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Hao Rai (好来) Ramen, Canal City Ramen Stadium, Fukuoka/Hakata


Restaurants & Bars

Hao Rai (好来) Ramen, Canal City Ramen Stadium, Fukuoka/Hakata

E Eto | Dec 14, 2006 04:17 AM

I had no intentions of going to Canal City or to the Ramen Stadium, but I had some time while my traveling companion was nursing a cold, and as I was staying in a hotel within steps of Canal City, I figured it wouldn’t be a waste of my time. I would have preferred checking out the other famous ramen joints in town, but this was a good compromise. There are 8 ramen-ya’s represented here, from different parts of Japan (here are the shops: They all looked pretty decent, but I wanted something different than anything I’ve previously had, so when I came upon Hao Rai, and saw their write-up of their famous black ramen, it seemed like a good enough choice.

Hao Rai hails from Kumamoto, just a little further south of Fukuoka. They do make a typical Kumamoto ramen, but they enhance their broth with the addition of a black mixture which is made from garlic, sesame oil, and lard (according to their website). I’m not sure how it gets that black color, but what it provides is an interesting texture (a little graininess). It’s difficult to assess what the mixture adds flavor-wise, since I have no way to know what the broth tastes like without it, but there was a hint of nuttiness and sweetness present. The noodles were silky and thin, and served “katamen” (hard). Besides the typical condiments of pepper, hot oil, and vinegar on the counter, there were also cloves of garlic soaking in water with a garlic press to crush the garlic into the bowl. I went for the garlic, but in hindsight, I don’t think it was necessary. Like the typical Hakata ramen, Kumamoto ramen uses pork bone as the base, but this broth was surprisingly “assari” (refreshing) as opposed to the thicker “kotteri” style that’s associated with Hakata ramen. There was also good balance with the range of flavors from the meat broth, the grainy mixture, and the classic condiments of roast pork, bamboo shoots, and seaweed. This was a really good bowl of ramen.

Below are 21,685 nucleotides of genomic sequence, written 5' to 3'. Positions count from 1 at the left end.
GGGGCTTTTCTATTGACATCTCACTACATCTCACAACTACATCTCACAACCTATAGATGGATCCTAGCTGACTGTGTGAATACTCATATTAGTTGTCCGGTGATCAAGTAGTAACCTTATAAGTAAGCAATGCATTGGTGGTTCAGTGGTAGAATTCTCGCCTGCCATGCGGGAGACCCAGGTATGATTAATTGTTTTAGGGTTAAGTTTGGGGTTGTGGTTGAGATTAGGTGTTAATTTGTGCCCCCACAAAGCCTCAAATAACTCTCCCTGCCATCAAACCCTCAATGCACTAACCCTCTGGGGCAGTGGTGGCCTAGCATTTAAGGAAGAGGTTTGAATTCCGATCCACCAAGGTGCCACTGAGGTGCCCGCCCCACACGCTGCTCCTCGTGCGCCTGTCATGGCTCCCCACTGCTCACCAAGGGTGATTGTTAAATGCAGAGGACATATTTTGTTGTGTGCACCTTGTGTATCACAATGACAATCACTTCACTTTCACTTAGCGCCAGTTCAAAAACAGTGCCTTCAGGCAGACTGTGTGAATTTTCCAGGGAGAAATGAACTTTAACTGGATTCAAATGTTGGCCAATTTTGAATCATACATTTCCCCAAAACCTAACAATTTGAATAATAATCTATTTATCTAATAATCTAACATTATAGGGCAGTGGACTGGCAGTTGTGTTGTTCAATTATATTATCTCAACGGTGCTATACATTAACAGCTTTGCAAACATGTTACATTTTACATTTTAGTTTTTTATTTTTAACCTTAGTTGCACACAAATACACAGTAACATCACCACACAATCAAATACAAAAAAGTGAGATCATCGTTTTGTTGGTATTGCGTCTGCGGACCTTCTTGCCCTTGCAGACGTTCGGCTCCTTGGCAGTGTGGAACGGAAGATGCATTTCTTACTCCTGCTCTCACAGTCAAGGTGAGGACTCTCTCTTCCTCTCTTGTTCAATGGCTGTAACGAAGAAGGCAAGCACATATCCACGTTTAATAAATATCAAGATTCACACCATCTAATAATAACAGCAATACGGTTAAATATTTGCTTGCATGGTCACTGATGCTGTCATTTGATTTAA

One thing I don’t like about these one-off tastings is that I don’t know what to compare this ramen to. I’d like to try more Kumamoto style ramen, especially to assess what the black mixture really adds. But this just goes to remind me of the vast variety of ramen that I still need to check out. I’m up for the challenge.

Here’s their website:

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